Rite of Passage

Taking the dinghy out alone is a huge step for cruising kids — and parents.

April 24, 2014

Del Viento- dinghy dock

Parking is at a premium lately at the Marina de La Paz dinghy dock. Our yellow dink is diminutive tucked in the middle of the right-side row. Michael Robertson

“Hey, we’re here,” I told Windy from the shore-based radio.

That morning, Frances and I drove south to the Cabo airport. We had lunch and walked around, killing a couple hours for a delayed flight arrival. Then family emerged from the terminal and we hugged and laughed and started the long drive back to La Paz. Now it was late in the afternoon and Auntie Julie, cousin Eoin, and cousin Kat were eager to get out to Del Viento and see Windy and Eleanor.

“Okay, I’m going to send Eleanor in the dinghy to pick you up,” Windy answered.


“Just Eleanor?”


“Hmm. Okay, I’ll watch for her.”


I couldn’t help but smile broadly, imagining how proud Eleanor must feel en route to the dock where we waited. This would be her first time driving the dinghy alone. Eleanor’s logged many turns at the helm with Windy or I aboard, preparing for this. Yet I knew when she came into view, my girl wouldn’t be wearing her own smile. She is a master of restraint and would suppress it, pulling up in the dinghy nonchalant, playing it totally cool for all of us, and maybe especially for her cousins.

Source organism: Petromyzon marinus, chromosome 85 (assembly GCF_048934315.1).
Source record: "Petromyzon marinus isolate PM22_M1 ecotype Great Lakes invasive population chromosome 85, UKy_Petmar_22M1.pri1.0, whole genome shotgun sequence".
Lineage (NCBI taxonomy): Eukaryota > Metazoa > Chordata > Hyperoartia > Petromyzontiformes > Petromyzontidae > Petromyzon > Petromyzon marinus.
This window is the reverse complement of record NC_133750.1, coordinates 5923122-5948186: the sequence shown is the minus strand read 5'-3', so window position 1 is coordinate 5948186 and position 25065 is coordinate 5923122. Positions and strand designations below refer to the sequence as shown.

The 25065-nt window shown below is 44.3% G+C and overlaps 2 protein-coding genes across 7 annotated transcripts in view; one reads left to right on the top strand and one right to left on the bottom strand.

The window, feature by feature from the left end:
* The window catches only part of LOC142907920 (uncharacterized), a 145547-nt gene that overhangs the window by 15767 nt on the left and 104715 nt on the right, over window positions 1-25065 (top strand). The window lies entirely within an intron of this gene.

Ten minutes later, when she was 40 feet away, I caught her eyes and gave her a look to let her know I knew she was swollen with pride. I saw a sparkle on her face and then she rolled her bottom lip over the top to stifle her grin. I couldn’t get her to look at me again for ten minutes.

Eleanor made a soft landing, secured her boat, greeted everyone, and then helped to load and organize people and luggage, reminding the other kids to don the life vests Windy sent with her.


A week later, my sister and the cousins were gone, Windy was in Thailand, and it was nearly time for me to take Eleanor to her 9:00 a.m. artists’ meeting at the cruiser’s lounge ashore.

“Frances and I won’t need the dinghy until later today, why don’t you drive yourself to your meeting?”

She nodded like that would be fine, like she didn’t mind helping me out by driving herself. I sent her with water bottles to fill, the handheld to call me on, and a time to call me by.


It’s an oft-repeated sentiment that childhood is fleeting, that this time passes quickly. This never rang true before having kids. Even at 30, the 18 years I spent under my folks’ roof was still almost two-thirds of all the time I’d known. But now, at 45 and with a 10-year-old daughter, I wonder what happened to put the past decade on fast-forward. Thankfully, the nearly 24/7 time we’ve spent together as a family for the past two years and ten months has served to arrest things just a bit, to slow them down enough that I can keep up with the girls’ changes and do my best to make them smile.

There’s nothing quite so pleasurable in this life than experiencing maturity milestones like this with my kids. My vantage point is intimate and the feeling is magical.

In our twenties, we traded our boat for a house and our freedom for careers. In our thirties, we slumbered through the American dream. In our forties, we woke and traded our house for a boat and our careers for freedom. And here we are. Follow along at


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